The centre of some of Jamaica’s most violent labour disputes, Frome sugar factory was built in 1938 by British company Tate and Lyle’s subsidiary West Indies Sugar Company, and was at the time the most modern facility in the West Indies. Constructed during a period of high unemployment, it drew job-seekers from across the island in their thousands. Most were unlucky, and even those who were given jobs received a pittance far lower than the salary they’d been promised. Under the fiery leadership of Alexander Bustamante, the workers banded together in protest. The dispute swiftly turned ugly; cane fields were set on fire and a full-scale riot broke out on May 3, 1938. The unrest left four dead from police bullets and one hundred demonstrators, including Bustamante, in jail. Further industrial disputes through the twentieth century ensured that Frome’s volatile reputation for collective bargaining endures.

For years Jamaican sugar was a loss-making enterprise run by the government-owned Sugar Company of Jamaica. The industry’s decline since its 1960s heyday came to the fore with the removal of preferential tariffs to the EU for former colonies in the 2000s – a crippling effect, but deemed to be in the interest of fair and free trade by the World Trade Organization. In reality, Jamaica’s problems were exacerbated by cheaper (and increased) global production, and the country’s inability to invest in technology through three decades of poverty had made its plants obsolete. After a brief, failed flirtation with a Brazilian bio-energy giant, three plants including Frome were finally sold to Chinese firm COMPLANT in 2011, which released much-needed investment for the beleaguered industry. Plans to diversify into other products like ethanol and molasses now generate excitement, but this is offset by fears of re-mechanization with the inevitable loss of hundreds of manual jobs. With food production largely undercut by cheap imports, diversification is limited, and Frome today remains the largest single employer in western Jamaica. Two hundred years after sugar gave the British Empire unprecedented wealth, the bargaining power of organized labour seems to be replaced by Jamaica’s ability to bargain in a world of Chinese expansion and global competition.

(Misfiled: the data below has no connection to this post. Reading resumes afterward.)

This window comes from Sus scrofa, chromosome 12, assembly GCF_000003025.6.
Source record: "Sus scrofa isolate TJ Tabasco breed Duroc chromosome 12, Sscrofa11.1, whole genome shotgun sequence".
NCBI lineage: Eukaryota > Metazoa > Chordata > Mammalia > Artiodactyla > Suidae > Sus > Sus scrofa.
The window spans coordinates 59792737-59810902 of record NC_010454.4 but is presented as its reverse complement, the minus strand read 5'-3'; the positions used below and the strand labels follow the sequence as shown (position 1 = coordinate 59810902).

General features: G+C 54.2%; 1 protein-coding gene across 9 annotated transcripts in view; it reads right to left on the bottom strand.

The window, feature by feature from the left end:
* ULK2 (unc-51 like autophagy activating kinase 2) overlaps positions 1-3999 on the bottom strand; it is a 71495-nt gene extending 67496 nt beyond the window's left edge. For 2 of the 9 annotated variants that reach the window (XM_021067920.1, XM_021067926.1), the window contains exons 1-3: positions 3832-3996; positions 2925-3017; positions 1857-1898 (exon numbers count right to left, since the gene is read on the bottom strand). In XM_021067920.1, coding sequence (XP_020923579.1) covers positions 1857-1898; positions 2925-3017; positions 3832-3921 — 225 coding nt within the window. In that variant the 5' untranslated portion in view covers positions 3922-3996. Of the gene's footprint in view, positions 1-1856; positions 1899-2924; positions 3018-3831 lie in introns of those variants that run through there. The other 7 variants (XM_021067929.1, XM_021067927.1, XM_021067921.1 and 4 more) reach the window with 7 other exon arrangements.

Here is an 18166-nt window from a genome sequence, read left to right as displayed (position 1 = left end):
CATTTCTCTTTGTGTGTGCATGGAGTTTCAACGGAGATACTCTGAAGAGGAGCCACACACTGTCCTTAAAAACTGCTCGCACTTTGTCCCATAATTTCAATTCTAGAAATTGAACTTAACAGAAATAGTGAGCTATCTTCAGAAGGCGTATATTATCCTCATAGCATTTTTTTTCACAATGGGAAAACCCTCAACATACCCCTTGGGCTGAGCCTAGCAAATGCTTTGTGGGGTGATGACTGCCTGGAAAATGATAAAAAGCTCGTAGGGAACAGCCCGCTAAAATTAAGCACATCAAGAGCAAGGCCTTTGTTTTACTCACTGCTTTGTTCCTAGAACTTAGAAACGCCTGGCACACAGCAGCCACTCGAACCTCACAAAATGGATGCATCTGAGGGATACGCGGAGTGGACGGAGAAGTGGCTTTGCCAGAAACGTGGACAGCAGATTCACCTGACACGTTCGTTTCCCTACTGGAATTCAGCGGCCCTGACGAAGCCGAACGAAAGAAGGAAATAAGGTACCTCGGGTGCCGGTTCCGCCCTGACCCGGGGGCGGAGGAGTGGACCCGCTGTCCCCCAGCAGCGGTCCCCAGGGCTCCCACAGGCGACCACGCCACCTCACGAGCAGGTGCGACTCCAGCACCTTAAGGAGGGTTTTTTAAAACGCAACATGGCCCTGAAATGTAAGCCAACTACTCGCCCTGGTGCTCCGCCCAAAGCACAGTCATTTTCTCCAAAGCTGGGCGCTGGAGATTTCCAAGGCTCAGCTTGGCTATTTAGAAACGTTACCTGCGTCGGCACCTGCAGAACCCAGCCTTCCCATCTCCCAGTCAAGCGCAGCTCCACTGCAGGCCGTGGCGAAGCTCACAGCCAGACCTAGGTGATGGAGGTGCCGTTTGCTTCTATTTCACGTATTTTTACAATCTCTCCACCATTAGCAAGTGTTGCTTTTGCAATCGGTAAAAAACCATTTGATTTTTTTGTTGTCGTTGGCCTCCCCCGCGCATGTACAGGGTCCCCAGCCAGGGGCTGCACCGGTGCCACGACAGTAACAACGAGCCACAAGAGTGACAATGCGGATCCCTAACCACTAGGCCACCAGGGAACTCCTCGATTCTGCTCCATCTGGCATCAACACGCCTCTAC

Travel offers; book through Rough Guides

Jamaica features

The latest articles, galleries, quizzes and videos.

In the footsteps of Bob Marley: a tour of Kingston, Jamaica

In the footsteps of Bob Marley: a tour of Kingston, Jamaica

Kris Griffiths takes a tour of the birthplace of reggae, following in the footsteps of Jamaica's most famous son, Bob Marley, on what would have been his 70th …

18 Mar 2015 • Kris Griffiths insert_drive_file Article
19 fantastic spots for wild swimming

19 fantastic spots for wild swimming

1. Cenotes X’keken and Samula, Mexico Mexico’s Yucatán peninsula is riddled with cenotes, natural limestone sinkholes that are perfect for wild swimming. …

04 Oct 2013 • Alison Roberts camera_alt Gallery
The best street food around the world

The best street food around the world

Jerk chicken, Jamaica When it comes to jerk chicken, there’s no beating the real deal fresh from a smoky jerk hut. Recipes are closely guarded secrets, but u…

04 Jul 2013 • Eleanor Aldridge camera_alt Gallery
View more featureschevron_right

Join over 60,000 subscribers and get travel tips, competitions and more every month

Join over 60,000 subscribers and get travel tips, competitions and more every month